Cast: Sylvester Stallone, Arnold Schwarzenegger, Jim Caviezel, 50 Cent, Vinnie Jones
“Have a great day, asshole.”
Ahoy, meat heads! Aidan here.
So…. better late than never, right? This bad boy came out almost two weeks ago, but hey, us Renegades keep busy.
I’ve been having difficulty writing a review of Escape Plan because the flick’s exactly what I expected. It holds few surprises and brings even fewer innovations to the table in terms of what an action movie can be (i.e. Hard Boiled or The Raid: Redemption), but come on. That’s what we all expected.
And guess what? It still f**king rocks.
However, there are some drawbacks. The novelty here lies almost solely in the retro appeal of the film’s leading men, which, don’t get me wrong, is quite potent and magical – but, as is often the case in high-concept movie star vehicles,, they just need a better movie.
This thing is more of a thin veneer, a thinly-threaded connective tissue that exists to bridge us to the next scene featuring the leathery rock-n-roll of our heroes’ bullet-scarred skin.
Escape Plan follows Ray Breslin (Stallone), a structural-security expert who finds himself set up and incarcerated in the world’s most secret and secure prison. Once inside, he teams up with a fellow inmate (Schwarzenegger) to escape and claim retribution.
The prison – “The Tomb,” as the movie’s universe coins it – is silly and futuristic. The characters are cardboard. The production value is meh. But it’s still awesome! It’s awesome. I loved it in the way I love Showdown in Little Tokyo or Commando. It’s big, fun, manly ridiculousness. And you knew that’s what it would be.
The film’s effectiveness lies in its simplicity, and its faults set in when it takes itself seriously. When Escape Plan has fun with itself, we have fun with it. But it often stumbles in an awkwardly ineffective gray area between exploitation fun and serious action cinema.
In this case, the former is entirely more appropriate.
As stated before, the main draw(s) of Escape Plan is/are obvious. Sly and Arnold. I’m not sure if their material is truly better than that of the characters around them or if their onscreen personas are really that much more charming, but their scenes make for the movie’s best. One comedic scene in particular featuring Arnold and the Warden (Caviziel) had the theater roaring with laughter.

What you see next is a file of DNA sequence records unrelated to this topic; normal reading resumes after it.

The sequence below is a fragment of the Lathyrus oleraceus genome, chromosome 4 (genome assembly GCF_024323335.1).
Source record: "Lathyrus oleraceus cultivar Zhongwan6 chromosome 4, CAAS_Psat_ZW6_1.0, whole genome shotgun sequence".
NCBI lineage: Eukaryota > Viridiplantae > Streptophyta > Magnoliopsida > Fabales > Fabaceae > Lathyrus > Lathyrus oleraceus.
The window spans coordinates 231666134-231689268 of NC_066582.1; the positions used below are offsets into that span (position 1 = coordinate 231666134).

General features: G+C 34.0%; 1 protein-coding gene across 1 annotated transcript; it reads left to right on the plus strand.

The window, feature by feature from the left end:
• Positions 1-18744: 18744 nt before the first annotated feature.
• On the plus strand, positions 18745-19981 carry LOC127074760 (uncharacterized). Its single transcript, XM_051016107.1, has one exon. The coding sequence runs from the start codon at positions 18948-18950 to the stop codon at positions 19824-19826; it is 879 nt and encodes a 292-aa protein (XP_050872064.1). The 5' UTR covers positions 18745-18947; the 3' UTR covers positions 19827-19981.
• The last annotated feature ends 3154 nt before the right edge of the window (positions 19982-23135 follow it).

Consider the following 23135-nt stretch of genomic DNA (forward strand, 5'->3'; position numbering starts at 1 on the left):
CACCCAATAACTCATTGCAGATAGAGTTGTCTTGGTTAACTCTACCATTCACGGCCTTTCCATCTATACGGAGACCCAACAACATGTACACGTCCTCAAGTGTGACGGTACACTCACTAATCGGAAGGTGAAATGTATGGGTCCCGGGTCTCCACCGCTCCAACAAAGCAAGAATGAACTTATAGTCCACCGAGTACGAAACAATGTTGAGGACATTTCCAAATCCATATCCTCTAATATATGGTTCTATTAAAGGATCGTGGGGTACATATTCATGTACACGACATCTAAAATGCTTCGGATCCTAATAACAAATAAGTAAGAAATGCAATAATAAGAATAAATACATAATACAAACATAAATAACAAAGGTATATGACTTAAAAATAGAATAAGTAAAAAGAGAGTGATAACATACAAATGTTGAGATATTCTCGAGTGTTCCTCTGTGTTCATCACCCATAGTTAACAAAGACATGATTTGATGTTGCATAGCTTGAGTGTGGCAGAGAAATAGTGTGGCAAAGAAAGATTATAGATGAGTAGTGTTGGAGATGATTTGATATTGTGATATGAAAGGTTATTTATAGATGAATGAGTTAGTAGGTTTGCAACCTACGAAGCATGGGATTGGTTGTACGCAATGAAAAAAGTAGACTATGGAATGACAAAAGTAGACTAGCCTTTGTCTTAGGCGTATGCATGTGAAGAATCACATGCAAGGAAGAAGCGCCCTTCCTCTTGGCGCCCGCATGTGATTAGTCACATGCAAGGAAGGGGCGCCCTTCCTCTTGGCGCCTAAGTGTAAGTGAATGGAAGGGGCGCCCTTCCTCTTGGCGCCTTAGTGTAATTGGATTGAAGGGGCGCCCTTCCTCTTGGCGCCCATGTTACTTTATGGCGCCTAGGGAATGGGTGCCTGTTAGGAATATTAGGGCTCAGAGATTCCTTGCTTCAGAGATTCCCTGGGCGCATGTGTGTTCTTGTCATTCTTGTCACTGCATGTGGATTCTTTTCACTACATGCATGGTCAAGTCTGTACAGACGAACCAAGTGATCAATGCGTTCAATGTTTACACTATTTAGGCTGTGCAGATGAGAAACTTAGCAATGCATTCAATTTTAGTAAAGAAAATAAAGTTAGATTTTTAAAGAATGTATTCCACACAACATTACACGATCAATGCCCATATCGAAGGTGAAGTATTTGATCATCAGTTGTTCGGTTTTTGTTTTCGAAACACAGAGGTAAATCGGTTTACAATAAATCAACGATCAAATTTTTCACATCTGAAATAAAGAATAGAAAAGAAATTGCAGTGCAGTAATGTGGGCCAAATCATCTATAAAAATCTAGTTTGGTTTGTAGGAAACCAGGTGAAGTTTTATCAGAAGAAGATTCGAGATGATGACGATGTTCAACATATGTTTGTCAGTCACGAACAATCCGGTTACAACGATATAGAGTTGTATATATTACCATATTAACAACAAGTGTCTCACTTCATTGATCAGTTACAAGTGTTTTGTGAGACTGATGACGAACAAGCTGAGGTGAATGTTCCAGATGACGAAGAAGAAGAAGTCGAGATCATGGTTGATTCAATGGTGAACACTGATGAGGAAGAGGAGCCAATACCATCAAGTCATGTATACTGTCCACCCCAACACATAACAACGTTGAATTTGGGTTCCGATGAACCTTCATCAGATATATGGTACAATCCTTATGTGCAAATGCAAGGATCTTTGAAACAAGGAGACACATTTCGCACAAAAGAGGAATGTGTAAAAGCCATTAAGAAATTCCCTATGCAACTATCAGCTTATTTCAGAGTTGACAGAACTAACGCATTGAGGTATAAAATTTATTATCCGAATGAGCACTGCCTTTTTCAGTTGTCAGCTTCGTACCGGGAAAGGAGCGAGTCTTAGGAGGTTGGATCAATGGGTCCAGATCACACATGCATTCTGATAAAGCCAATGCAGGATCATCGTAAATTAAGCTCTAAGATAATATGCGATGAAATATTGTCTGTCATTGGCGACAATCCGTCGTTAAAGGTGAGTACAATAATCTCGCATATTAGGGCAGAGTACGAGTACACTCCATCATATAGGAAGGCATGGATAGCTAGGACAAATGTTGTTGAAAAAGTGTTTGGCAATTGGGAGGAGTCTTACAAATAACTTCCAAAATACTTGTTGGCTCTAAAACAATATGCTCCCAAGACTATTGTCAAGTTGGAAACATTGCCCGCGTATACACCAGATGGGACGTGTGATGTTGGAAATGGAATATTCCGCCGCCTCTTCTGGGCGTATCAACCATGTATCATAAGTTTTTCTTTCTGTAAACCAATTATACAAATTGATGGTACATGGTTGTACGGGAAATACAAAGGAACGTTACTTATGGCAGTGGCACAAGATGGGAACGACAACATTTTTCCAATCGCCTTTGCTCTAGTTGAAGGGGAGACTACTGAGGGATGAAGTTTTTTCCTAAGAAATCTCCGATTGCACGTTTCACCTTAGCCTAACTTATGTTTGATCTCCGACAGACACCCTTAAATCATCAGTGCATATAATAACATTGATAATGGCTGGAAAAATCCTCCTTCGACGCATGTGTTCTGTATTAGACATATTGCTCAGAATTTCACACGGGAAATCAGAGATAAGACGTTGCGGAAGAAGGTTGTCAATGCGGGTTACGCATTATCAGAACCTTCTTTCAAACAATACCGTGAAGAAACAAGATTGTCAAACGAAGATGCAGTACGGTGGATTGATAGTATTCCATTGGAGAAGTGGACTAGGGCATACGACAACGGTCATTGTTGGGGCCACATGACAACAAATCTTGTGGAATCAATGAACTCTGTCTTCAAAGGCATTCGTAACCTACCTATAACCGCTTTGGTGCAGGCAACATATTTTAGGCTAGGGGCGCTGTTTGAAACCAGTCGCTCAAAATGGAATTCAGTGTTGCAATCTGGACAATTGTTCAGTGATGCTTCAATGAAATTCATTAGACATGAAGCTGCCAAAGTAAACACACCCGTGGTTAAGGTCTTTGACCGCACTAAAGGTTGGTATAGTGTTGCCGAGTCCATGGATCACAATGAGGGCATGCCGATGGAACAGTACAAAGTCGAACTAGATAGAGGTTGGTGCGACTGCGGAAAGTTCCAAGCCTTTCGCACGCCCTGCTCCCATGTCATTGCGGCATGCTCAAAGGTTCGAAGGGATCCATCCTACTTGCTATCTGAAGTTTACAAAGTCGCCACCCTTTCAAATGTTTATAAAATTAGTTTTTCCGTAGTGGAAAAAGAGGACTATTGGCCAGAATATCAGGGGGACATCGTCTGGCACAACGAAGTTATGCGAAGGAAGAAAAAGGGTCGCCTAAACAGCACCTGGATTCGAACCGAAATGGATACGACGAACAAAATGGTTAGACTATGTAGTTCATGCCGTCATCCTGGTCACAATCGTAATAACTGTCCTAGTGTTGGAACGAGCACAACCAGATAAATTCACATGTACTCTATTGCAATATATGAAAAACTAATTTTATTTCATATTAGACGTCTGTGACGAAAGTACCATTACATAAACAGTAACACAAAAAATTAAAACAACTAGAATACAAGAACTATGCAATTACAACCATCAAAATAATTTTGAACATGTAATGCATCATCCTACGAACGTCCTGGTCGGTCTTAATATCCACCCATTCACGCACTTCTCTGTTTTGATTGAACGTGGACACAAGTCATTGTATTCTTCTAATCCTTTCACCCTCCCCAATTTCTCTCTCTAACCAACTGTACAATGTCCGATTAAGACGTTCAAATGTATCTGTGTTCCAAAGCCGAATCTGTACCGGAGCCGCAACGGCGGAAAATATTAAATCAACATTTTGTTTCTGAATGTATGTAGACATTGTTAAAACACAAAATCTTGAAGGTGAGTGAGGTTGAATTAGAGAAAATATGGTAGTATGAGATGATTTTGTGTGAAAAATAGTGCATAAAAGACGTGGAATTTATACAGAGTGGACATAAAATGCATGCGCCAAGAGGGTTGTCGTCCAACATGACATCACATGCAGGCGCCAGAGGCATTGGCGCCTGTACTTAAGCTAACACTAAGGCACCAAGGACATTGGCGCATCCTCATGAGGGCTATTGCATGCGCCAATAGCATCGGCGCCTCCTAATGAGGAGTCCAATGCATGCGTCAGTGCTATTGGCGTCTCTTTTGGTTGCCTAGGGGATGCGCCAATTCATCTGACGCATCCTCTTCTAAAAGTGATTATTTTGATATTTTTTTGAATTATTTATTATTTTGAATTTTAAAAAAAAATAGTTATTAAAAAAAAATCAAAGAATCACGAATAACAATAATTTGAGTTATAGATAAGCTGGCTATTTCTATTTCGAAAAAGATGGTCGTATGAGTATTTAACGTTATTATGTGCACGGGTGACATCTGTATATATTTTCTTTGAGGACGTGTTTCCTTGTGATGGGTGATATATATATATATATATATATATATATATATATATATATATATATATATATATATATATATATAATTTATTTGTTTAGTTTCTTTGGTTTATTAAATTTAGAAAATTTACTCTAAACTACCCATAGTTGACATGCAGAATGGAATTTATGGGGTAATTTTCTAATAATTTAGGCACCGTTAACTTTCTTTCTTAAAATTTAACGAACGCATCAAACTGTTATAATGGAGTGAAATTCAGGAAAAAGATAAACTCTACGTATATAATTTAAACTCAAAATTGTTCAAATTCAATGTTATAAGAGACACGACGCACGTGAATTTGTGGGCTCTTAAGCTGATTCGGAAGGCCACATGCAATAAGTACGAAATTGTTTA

The movie is punctuated with tiny moments of greatness like this, but it never achieves consistency. I almost dreaded the enjoyable scenes because I knew another offensively mediocre one was soon to follow.
The supporting cast of Escape Plan is essentially nonexistent. Stallone’s concerned cronies back at his security firm try their hardest to squeeze something out of the material, but dammit, there isn’t anything there. 50 Cent struggles to act his little heart out, but for the life of me, I still cannot understand why studio execs are still trying to sell us Mr. Jackson as the next Common. It’s not going to happen.
Caviezel comes the closest to delivering a memorable performance from a second-tier character, but he’s still a stock villain trying too hard to mirror frequently-mimicked craziness of Gary Oldman’s villainous turn as Norman Stansfield in 1994’s Leon: The Professional.
Still though, when a movie’s climax brandishes Sly firing a pistol while hanging off the ladder of a helicopter that Arnold is piloting as he unloads copious amounts of bullets into the bad guys… you can’t really go too wrong. I’m trying to savor this mini-era of 1980s action cinema resurgence while it lasts, and under that context, beggars can’t be choosers.
These guys are still kicking ass in traditional R-rated fashion, and that’s enough for me.
Escape Plan is, well… fun. It doesn’t come near the heights reached by its 1980s ancestors, and doesn’t even quite reach the brass-balled levels of testosterone-soaked insanity that the Expendables franchise does. It’s low-impact popcorn fare that gives kicks from its stars, nothing else. Recommended, but to die-hards (pun intended) only.by